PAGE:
Thursday, March 10, 2011

Amway Deceptive Recruitment?

One thing I have noticed recently is how many Amway recruiters cannot or will not recruit prospects by telling them the virtues of Amway. It appears that insulting people's jobs or lifestyles is a common recruitment tactic by many IBOs. They try to instill a fear in recruits to make Amway look good.

Common tactics will be falsehoods such as 98% of Americans are dead or broke by age 65. Or they will make up outright lies such as 95% of all small businesses fail in their first year. They talk about the bad economy, or how starting a conventional business is a bad idea because there is some start up capital needed. While a conventionl business does involve some risk, you have a decent chance of succeeding, provided you plan well, and put in the necessary effort.

Planning and putting forth effort doesn't necessarily result in Amway success. As far as I know, there is no evidence that standing order, or functions guarantee any degree of success in Amway. Sure, Amway defenders will state that all of the (few)new diamonds were on the system, but will ignore the thousands if not millions of IBOs who also were on the system, put forth effort, and did not experience a profit.

At functions, one things I remember seeing was the fabulous toys and lifestyles of the diamonds, but there was no mention that these toys and luxuries were made possible by tools income or other sources of income outside of Amway. I understand that AMOs now mention tools income, but do not elaborate as to how you qualify and what the compensation will be if qualified.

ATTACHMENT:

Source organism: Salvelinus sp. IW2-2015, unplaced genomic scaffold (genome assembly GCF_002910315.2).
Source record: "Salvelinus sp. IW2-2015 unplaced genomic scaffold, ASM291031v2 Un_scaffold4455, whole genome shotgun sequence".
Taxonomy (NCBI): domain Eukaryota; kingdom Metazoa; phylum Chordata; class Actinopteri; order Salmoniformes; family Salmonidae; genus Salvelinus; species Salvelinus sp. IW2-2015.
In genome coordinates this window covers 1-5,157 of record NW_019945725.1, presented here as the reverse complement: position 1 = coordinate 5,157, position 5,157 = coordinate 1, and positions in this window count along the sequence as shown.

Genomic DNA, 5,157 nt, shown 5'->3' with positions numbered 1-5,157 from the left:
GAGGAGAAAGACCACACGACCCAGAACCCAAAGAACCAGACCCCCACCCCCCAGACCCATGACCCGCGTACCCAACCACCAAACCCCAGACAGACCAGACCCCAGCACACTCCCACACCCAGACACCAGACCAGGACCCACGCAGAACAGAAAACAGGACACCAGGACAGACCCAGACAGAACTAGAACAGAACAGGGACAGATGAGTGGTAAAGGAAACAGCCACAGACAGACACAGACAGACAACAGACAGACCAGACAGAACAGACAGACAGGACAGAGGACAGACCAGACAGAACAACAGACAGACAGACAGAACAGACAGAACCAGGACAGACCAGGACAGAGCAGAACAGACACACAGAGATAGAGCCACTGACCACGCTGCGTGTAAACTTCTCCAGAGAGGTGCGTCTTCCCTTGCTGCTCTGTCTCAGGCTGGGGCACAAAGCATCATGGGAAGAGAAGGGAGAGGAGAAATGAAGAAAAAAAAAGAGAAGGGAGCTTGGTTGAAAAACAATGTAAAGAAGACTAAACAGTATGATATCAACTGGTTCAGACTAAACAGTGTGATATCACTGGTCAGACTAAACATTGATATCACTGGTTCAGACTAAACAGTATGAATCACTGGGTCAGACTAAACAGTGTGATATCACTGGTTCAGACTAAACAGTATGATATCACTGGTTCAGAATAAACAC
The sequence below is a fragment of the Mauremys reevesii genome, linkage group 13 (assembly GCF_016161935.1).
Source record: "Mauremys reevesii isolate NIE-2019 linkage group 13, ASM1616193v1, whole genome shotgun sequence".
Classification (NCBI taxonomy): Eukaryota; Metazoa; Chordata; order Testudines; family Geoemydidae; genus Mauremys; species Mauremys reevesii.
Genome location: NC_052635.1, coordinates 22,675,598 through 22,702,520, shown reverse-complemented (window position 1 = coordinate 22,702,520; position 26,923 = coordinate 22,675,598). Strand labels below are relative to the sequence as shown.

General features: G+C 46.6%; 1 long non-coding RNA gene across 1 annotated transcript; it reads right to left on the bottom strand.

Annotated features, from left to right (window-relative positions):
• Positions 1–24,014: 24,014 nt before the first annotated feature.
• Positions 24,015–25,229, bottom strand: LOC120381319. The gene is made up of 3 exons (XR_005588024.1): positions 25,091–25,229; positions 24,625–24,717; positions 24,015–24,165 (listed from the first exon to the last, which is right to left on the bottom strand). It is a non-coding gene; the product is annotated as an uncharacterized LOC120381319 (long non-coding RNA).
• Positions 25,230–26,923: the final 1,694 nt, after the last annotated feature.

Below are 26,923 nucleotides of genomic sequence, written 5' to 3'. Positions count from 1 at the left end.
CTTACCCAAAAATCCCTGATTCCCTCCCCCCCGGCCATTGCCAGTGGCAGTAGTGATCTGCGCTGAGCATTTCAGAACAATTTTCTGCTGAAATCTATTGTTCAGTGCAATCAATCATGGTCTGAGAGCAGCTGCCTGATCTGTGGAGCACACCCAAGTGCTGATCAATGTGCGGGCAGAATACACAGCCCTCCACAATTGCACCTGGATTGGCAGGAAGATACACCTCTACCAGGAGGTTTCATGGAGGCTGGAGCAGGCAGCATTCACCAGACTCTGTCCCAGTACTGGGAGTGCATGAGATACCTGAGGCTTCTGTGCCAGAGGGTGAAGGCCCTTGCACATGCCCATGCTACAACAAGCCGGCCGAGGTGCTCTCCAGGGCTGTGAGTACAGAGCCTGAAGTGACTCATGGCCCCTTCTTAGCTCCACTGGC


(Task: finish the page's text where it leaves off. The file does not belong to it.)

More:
It is my informed conclusion that Amway recruiters lie - because they have to. The business is a tough sell because of past unethical IBO behavior, such as tricking someone into attending a recruitment meeting. Factor in the high overall prices of Amway and Amway partner store products and the pyramidal compensation plan and you almost cannot recruit people in the US without some degree of shmoozing and deception.

1 comment:

David said...

Income from the tools, particularly the tapes (oops! CDs) was addressed in different ways while I was in Amway. Sometimes it was a topic in the functions and was discussed in the tapes (oops! CDs). It was always said that the amount of money made from the sale of tools was minimal and was a "royalty income", much like the royalties entertainers receive for copyrighted material. They always tried to make the case that they were entitled to receive these "royalties" because they had done the work to prepare the talks and blah, blah, blah! They also said these "royalties" could not and did not sustain their "diamond lifestyle". This was done so that everyone could rest easy that their upline was not getting rich on tool sales. All the while, no evidence was given to substantiate these claims.